Monday, 28 December 2009

Nigeria: Sahara Reporters comes of age

A picture to the world

I am no doubt utterly confused with the news of the failed terrorist attack on the Northwest airlines flight 253 [1] from Amsterdam to Detroit on Christmas Day.

Invariably, rather than offer a direct comment, I have decidedly combed the newswires and tried to keep abreast of the news, commentary, views and opinions on this matter.

To first deal with the almost trivial but particularly seminal is the fact that the grainy photo of the culprit, a 23 year old known as Umar Farouk Abdulmutallab which appears on the CNN news stories and its news site on CNN.com [2] is from the SaharaReporters.com website [3], that information appears boldly when seen.

The coming of age

It is the coming of age of the guerilla news agency that has become the source of factual or sometimes sensational exposés that local news agencies would not dare to print; as I had written sometime ago [4], the lack of press freedom and the harassment of news outlets in Nigeria, calls for an organ like the vibrantly aggressive SaharaReporters.com.

It goes without saying that the publishers are on the Nigerian security agency watchlists and as other publishers of similar organs have been seized at airports and literally messed around with for months, it must be said that the powers that be would do anything to prevent the truth, half-truth, speculative or lie from gaining any public attention.

Essentially, I have avoided using SaharaReporters.com as my main source of information about Nigeria, sometimes some of the contributors also let their emotions get the better of them and allow sentiment and the subjective to becloud the objective; it is by every means a resourceful agency in the midst of the murky entrails of the present-day Nigeria.

Change should come

It remains the go-to source of information and breaking news about Nigeria that does not suffer the threat of proscription and that now calls for bit of serious housecleaning to polish up their act.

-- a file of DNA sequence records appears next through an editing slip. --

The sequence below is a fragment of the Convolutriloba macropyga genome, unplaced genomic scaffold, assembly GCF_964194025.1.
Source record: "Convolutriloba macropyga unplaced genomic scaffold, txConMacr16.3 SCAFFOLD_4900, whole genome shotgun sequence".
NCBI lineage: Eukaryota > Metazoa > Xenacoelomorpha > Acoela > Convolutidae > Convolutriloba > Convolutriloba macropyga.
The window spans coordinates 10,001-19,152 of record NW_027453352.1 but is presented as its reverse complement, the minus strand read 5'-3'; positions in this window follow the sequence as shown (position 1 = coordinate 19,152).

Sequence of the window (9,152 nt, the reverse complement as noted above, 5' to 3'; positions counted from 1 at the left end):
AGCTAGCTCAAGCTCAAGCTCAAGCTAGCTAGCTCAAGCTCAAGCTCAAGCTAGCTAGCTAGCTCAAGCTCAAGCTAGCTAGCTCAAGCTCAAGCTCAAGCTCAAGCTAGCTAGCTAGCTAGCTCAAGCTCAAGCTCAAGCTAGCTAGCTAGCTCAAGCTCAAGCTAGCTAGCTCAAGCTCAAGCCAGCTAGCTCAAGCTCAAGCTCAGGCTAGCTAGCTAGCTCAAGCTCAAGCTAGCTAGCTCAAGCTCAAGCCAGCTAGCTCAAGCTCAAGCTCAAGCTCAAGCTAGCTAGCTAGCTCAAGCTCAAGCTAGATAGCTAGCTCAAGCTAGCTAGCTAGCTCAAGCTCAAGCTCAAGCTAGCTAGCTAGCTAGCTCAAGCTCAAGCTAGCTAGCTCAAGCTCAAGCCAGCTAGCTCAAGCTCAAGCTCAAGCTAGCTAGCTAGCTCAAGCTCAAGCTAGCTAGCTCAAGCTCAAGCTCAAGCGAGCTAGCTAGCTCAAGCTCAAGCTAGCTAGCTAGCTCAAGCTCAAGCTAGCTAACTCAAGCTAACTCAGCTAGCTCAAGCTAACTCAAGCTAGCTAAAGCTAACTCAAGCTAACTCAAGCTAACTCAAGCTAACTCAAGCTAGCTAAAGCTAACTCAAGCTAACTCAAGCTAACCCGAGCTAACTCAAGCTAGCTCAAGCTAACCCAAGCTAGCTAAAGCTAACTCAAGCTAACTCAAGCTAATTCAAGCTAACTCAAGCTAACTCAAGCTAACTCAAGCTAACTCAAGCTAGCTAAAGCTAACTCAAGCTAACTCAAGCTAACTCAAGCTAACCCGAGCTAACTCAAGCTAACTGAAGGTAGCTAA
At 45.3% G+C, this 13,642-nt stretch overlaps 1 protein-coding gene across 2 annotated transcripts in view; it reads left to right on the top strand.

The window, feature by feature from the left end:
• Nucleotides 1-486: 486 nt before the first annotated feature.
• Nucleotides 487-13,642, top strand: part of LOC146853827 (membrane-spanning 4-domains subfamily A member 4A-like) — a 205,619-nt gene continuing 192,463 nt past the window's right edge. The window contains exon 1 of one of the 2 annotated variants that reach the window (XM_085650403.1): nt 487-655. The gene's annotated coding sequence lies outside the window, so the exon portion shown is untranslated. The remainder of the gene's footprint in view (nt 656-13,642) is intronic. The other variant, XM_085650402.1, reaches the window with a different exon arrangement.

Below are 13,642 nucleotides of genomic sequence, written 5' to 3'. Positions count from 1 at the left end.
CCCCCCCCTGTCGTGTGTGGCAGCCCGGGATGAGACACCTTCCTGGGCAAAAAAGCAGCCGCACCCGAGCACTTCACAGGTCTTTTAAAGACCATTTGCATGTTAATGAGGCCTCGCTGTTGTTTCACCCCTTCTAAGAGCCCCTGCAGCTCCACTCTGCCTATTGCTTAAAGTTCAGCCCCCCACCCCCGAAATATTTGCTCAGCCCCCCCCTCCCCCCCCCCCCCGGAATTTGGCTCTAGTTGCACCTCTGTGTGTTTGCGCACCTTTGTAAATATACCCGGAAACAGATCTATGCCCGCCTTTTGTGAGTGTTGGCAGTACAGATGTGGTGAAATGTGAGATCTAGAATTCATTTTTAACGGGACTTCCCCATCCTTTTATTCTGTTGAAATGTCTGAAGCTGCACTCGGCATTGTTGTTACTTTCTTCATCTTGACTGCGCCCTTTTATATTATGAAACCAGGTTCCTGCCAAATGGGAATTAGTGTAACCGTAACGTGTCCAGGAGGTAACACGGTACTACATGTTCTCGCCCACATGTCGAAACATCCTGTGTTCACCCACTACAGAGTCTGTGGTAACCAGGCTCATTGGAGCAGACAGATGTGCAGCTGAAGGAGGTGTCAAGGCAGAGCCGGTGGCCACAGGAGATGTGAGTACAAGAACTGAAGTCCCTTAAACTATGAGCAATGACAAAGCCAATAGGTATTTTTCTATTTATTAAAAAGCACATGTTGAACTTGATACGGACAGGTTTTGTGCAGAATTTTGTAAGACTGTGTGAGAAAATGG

I do not know how the site is funded but the flashing adverts really do have to go, it takes away from the seeming professional look the site, I think would like to portray; they have to develop a better funding structure to keep the site alive for access and traffic as it gains more popularity.

The contributors have to be better vetted, whilst the open forum setup is good, there should be some editorial control in terms of quality of copy, the conveyance of ideas and balance in debate.

Polite comment should thrive

Most importantly, I can never find myself commenting on that site, some of the comments are laced with contemptible vitriol, unwarranted abuse and exchanges that are atrocious to say the least – a comment policy needs to be put in place, people should not be able to vent in such a way that it makes the comments unreadable – some standard needs to be established.

Now, Nigerians can get quite into it with their comments, but such a site now commanding an international profile needs to help in promoting Nigerians as being able to engage in discourse and debate without the need for derogation – people should be able to express themselves forcefully, politely and respectfully, it should not be too much to ask for – maybe a marketplace comment section can be created to accept those views, but there should be a separation between reasoned comments or dialogue and the mob at their most frenzied cantankerousness.

Once again, all kudos to Sahara Reporters [3] for their sterling work on Nigerian issues, reluctantly but quite necessarily.

Sources

[1] The latest on Northwest flight 253 | The Economist

[2] Sources: Terror suspect is son of bank executive, attended college - CNN.com

[3] SR Headlines

[4] Nigeria: Ribadu and kids get bundled out of NIPSS graduation [akin.blog-city.com]

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